CHARLESTON, W.Va. — If you want to dream, you might as well dream big.
Try this one: Recruit golf legends Arnold Palmer, Jack Nicklaus, Gary Player and Lee Trevino to jointly design a mountaintop course, one noteworthy enough to get on the U.S. Golf Association’s radar.
And perhaps one day, attract the U.S. Open to West Virginia.
Nothing mentioned above has ever been thought of, much less attempted. Leave it to Greenbrier resort owner/gubernatorial candidate Jim Justice to chase the dream.
“What do we have left to do in life?” he asked. “If we can do something that’s fabulous for our state, we could bring a U.S. Open here someday, we could do all this stuff, my goodness gracious!”
He doesn’t stutter about the ultimate goal. After all, the U.S. Open finished Sunday on an 8-year-old reclaimed gravel pit called Chambers Bay, right?
“Everybody’s saying, ‘Aw, there’s no way you can get a U.S. Open here.’ ” Justice said. “Those same people would have said, ‘No way, The Greenbrier is dead.’ ‘There’s no way you’re going to get a FedExCup golf tournament, there’s no way the New Orleans Saints are going to come there.’ ‘The Super Bowl champion New England Patriots are going to come there? No way.’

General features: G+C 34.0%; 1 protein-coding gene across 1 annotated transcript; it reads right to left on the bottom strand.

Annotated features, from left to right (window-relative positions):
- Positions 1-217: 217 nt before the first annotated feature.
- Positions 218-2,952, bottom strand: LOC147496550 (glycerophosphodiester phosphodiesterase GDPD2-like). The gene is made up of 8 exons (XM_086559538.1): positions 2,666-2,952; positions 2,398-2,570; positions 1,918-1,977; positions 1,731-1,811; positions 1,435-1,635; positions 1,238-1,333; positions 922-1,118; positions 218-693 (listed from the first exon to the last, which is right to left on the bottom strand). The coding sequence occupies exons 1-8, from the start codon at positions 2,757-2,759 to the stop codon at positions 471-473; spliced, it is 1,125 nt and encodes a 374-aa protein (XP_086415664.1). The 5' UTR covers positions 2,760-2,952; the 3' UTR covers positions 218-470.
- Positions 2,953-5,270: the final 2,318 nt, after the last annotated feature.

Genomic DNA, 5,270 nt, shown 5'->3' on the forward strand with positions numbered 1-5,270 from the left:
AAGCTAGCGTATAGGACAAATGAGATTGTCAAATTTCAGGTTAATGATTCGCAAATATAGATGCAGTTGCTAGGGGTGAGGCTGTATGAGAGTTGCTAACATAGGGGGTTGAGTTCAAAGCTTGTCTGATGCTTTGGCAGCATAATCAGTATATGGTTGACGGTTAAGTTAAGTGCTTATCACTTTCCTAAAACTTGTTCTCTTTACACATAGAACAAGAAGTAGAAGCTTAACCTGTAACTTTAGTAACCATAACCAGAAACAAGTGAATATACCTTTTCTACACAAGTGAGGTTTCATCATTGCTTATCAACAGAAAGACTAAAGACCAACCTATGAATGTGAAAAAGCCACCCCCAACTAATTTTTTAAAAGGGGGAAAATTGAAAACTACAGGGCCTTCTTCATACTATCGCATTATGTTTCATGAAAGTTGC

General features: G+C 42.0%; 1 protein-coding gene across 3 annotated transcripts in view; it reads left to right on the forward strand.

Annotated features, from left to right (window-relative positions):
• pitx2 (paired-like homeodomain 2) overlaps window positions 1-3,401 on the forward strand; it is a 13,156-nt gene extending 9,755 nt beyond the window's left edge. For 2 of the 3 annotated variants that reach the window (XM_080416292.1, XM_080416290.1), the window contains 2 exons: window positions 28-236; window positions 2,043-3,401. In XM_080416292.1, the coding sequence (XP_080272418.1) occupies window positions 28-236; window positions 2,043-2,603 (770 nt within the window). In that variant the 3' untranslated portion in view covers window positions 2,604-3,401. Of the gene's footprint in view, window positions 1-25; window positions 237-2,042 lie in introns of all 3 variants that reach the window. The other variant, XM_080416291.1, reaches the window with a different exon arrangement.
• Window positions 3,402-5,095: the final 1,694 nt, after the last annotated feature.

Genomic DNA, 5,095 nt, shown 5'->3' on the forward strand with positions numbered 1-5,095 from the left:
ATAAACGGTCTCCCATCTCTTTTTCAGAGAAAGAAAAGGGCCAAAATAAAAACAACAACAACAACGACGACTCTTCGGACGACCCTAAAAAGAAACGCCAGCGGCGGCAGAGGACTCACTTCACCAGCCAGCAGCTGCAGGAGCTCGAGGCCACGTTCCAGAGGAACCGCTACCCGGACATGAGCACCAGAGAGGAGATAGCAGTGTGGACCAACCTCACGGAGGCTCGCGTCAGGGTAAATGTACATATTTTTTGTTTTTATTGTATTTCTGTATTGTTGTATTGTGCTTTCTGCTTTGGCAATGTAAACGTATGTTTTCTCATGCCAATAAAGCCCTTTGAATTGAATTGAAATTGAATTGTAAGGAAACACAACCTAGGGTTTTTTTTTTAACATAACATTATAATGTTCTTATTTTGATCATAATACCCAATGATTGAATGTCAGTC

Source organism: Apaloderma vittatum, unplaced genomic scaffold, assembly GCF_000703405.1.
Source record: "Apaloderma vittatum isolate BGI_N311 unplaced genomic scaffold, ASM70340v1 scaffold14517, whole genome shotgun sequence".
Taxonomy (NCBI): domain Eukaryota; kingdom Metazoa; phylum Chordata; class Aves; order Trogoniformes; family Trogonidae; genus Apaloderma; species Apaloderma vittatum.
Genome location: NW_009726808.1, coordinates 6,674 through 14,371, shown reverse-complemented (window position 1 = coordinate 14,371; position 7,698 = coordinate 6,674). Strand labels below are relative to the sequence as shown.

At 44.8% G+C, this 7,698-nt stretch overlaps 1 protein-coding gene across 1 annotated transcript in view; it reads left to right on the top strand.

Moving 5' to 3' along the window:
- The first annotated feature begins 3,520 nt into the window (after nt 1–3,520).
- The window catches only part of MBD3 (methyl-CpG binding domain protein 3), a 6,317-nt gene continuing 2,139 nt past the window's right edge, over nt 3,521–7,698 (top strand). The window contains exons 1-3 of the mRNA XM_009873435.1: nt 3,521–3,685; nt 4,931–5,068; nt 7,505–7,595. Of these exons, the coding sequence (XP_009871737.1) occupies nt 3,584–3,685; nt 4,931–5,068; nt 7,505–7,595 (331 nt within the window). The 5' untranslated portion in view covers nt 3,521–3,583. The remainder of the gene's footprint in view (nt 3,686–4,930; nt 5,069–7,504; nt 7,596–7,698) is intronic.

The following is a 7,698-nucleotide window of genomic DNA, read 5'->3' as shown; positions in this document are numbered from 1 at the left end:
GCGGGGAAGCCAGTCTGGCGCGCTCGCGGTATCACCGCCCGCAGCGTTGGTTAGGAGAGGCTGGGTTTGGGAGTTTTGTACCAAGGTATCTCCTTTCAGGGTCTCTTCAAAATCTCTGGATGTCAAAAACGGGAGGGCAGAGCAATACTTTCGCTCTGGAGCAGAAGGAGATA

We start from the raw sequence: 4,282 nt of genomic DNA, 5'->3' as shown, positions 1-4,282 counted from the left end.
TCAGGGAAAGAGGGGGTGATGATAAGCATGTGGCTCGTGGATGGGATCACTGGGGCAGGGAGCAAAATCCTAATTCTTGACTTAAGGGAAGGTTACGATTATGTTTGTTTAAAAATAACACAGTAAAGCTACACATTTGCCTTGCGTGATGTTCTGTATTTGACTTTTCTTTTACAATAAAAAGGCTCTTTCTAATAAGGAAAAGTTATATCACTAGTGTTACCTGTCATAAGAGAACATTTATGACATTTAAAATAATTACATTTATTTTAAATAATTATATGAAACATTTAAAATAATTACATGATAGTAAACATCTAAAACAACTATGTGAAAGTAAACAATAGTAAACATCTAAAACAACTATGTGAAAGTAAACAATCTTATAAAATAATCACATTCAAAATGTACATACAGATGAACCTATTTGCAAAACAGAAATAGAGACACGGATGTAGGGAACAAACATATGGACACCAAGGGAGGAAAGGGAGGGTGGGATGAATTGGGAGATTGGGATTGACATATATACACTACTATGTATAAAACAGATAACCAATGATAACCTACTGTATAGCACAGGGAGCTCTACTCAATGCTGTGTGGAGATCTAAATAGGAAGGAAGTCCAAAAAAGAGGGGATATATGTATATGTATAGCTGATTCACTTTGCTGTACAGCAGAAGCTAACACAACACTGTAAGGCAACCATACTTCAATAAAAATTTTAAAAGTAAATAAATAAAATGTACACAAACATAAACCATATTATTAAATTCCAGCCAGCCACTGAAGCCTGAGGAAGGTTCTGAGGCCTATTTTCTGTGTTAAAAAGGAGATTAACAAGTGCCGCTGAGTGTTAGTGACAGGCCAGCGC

“You see, I’m not a ‘no way’ guy.”
The man has shown as much. In one week, the sixth edition of the PGA Tour’s Greenbrier Classic will begin practice rounds at the Old White TPC course. The Saints have a new preseason home, with facilities that are the envy of other NFL players and coaches. The Patriots will visit for some joint practices this summer.
The resort just opened its new Center Court at Creekside tennis stadium, with rivals Pete Sampras and Andre Agassi putting on an exhibition match Saturday.
And now, Justice has brought the four kings of golf of the 1960s and 1970s together to build a championship-caliber golf course in the West Virginia hills…